‘Welcome and thank you for coming.  Before the films get up and running I’d like to invite us all to reflect on why we’re here and why we should care. The ideas shared today bare directly from the socially bound places and inherent relations that each film maker found themselves in. From Emilia’s discovery of the wasted abundance in bins to the experiences of reclaiming stolen power reflected by Kim. Through the woodlands and music venues of Canterbury, to the daily realities of several Greece based refugees this journey will take us through the moments of lives embodied to us through the camera’s eye. In the manifestations of what each found you will find a range of reactions to the interrelated social situations by which we’re bound. Although divided by geographical locations our films share a specific space in time and today we come together to reflect on where we’ve got to, as a rapidly dying planet inhabited by divided people, inherently unequal, these films speak to the realities that many go through – some positive, others much less so. As a planet we have many issues to solve and too much lonesome focus on this can become a minefield to behold. But together we are strong. Let the recent extinction rebellion remind us of the power of collective action against that which is wrong. And perhaps together we can come a step closer to embodying the, title of this event: Resolutionaries. Now I think that all that’s left to say is a big thank you to our judges: the alumni, Yasmin Fedda and Hugh Brody. Thank you very much, and enjoy.’ ( A Poetic introduction by Matt Rose)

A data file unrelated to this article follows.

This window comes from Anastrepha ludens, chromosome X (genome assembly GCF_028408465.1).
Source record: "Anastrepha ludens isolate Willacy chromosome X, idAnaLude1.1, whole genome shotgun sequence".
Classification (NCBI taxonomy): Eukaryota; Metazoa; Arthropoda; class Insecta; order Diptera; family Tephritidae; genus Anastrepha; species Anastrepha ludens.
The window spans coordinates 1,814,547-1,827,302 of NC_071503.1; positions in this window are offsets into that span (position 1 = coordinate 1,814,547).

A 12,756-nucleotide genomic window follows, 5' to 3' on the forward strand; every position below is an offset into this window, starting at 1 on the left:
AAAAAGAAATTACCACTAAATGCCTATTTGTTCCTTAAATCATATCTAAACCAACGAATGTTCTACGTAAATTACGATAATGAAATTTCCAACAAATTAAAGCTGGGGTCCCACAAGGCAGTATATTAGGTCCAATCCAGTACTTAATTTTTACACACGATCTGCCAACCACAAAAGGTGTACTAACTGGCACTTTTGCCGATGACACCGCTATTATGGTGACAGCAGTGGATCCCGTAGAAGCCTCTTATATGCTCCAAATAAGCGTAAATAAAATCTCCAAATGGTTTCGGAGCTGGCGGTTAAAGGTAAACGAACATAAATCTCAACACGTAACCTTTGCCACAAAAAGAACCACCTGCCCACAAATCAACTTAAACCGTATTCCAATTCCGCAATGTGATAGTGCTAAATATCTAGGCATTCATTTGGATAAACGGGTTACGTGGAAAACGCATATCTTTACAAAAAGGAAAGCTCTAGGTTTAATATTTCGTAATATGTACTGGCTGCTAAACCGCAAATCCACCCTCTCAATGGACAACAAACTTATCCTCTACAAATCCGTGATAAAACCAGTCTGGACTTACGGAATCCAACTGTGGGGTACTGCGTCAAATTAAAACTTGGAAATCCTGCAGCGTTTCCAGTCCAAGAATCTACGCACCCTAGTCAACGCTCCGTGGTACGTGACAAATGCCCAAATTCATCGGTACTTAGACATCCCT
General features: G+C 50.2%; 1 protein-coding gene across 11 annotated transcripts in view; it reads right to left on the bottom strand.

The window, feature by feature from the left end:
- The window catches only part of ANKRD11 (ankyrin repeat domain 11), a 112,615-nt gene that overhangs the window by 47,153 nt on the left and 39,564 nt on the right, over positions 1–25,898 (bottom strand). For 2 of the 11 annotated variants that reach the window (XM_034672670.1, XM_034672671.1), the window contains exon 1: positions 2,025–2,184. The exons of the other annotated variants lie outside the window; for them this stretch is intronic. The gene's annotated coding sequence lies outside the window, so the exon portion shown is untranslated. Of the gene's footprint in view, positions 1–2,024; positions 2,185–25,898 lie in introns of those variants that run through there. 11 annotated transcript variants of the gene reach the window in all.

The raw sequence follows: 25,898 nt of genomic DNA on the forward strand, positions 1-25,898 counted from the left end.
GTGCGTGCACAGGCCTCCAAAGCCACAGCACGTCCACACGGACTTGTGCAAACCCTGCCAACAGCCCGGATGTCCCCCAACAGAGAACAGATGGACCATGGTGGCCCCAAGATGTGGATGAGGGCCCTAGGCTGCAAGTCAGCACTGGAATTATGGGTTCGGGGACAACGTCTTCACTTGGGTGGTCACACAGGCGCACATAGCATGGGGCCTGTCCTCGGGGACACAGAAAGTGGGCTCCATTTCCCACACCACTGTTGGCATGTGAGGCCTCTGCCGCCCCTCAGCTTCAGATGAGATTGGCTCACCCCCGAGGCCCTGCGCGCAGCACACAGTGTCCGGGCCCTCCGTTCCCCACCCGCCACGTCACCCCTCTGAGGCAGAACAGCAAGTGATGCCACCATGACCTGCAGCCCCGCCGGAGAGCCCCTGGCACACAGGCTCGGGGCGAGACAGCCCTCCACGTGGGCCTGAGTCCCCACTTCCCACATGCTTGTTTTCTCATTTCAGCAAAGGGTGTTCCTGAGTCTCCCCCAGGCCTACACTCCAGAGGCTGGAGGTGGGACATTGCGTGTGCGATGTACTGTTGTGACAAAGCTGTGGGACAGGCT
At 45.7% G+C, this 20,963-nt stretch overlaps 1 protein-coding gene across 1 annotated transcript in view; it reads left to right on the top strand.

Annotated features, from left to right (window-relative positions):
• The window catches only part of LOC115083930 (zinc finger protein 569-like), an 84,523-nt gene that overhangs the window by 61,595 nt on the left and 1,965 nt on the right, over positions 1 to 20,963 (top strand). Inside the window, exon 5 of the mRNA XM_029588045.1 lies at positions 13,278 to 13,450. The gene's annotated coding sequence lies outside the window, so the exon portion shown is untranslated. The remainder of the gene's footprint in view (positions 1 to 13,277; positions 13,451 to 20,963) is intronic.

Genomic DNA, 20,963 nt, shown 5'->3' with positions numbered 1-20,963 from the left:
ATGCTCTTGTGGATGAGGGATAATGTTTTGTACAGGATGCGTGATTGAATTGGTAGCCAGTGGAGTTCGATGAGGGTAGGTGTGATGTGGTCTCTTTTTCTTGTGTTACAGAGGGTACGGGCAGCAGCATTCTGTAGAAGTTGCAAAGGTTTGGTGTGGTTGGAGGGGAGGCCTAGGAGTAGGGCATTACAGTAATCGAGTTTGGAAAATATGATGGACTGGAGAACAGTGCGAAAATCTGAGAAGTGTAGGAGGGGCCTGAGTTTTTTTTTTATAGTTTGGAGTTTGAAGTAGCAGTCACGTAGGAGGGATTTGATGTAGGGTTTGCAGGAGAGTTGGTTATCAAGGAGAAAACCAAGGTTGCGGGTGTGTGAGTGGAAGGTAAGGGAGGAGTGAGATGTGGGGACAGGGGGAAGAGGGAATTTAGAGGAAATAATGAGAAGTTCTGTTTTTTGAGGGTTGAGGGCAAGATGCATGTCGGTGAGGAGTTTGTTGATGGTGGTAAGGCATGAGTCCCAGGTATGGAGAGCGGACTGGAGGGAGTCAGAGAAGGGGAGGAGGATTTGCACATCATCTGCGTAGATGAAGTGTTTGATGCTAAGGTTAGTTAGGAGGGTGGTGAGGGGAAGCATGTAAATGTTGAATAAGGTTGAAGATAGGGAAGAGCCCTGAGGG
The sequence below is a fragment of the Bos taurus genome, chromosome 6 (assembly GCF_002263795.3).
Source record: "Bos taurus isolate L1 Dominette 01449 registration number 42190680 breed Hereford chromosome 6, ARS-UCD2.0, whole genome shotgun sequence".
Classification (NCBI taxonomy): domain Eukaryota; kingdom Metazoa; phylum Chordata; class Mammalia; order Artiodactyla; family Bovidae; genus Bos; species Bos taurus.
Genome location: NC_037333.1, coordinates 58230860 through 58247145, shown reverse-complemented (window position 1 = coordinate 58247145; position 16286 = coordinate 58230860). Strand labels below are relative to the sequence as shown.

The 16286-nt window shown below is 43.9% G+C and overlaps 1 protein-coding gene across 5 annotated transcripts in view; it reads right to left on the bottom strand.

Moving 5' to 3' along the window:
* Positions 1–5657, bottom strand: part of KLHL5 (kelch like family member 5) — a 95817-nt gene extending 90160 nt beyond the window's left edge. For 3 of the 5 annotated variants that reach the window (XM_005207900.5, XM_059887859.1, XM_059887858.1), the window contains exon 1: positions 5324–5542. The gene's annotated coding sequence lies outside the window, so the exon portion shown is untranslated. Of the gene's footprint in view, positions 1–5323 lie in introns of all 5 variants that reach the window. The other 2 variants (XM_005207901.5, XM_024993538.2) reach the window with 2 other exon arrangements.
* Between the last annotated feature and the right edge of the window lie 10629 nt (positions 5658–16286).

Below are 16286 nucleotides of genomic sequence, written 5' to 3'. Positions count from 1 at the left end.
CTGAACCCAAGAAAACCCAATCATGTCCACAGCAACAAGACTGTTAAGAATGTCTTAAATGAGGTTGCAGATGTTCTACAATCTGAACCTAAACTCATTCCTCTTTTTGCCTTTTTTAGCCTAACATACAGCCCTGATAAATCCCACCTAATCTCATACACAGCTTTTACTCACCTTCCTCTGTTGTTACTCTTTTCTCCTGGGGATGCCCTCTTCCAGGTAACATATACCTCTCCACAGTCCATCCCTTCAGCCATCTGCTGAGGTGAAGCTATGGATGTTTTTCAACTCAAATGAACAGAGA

To watch the films and learn more about them please click on the below links.

To get a taste of all the films in order watch our trailer:

To see which films won awards scroll down.

 

 

 

 

THE PROGRAMME

The Tree Lover                 Alex Clay
Lady Luck                    Gavin Knight

Technologically Ill         Noemie Degiorgis

Sofi MX                  Ghislaine Howard

 

 

L to R-Ghislaine Howard, Alex Clay, Gavin Knight, Noemie Degiorgis

 

RECREATE

Warmth Through Movement            Carolina Rodriquez-Navarro
In the Making                           Stella Pitsillidou
Under the Archways                         Tom Banks
F.I.L.T.H                                             Hana Jeal

Tom Banks and Hana Jeal

 

RECLAIM

Who Am We?                        Meredith Ament
Ms                                                  Lizzie Millard
Catholicist                                       Lucy Evans
Flowering Rapeseed      Kimberley Ubendran
What’s Eating Tom                  Thomas Milroy

 

L to R- Kimberley Ubendran, Lizzie Millard, Thomas Milroy, Lucy Evans, Meredith Ament

 

REBEL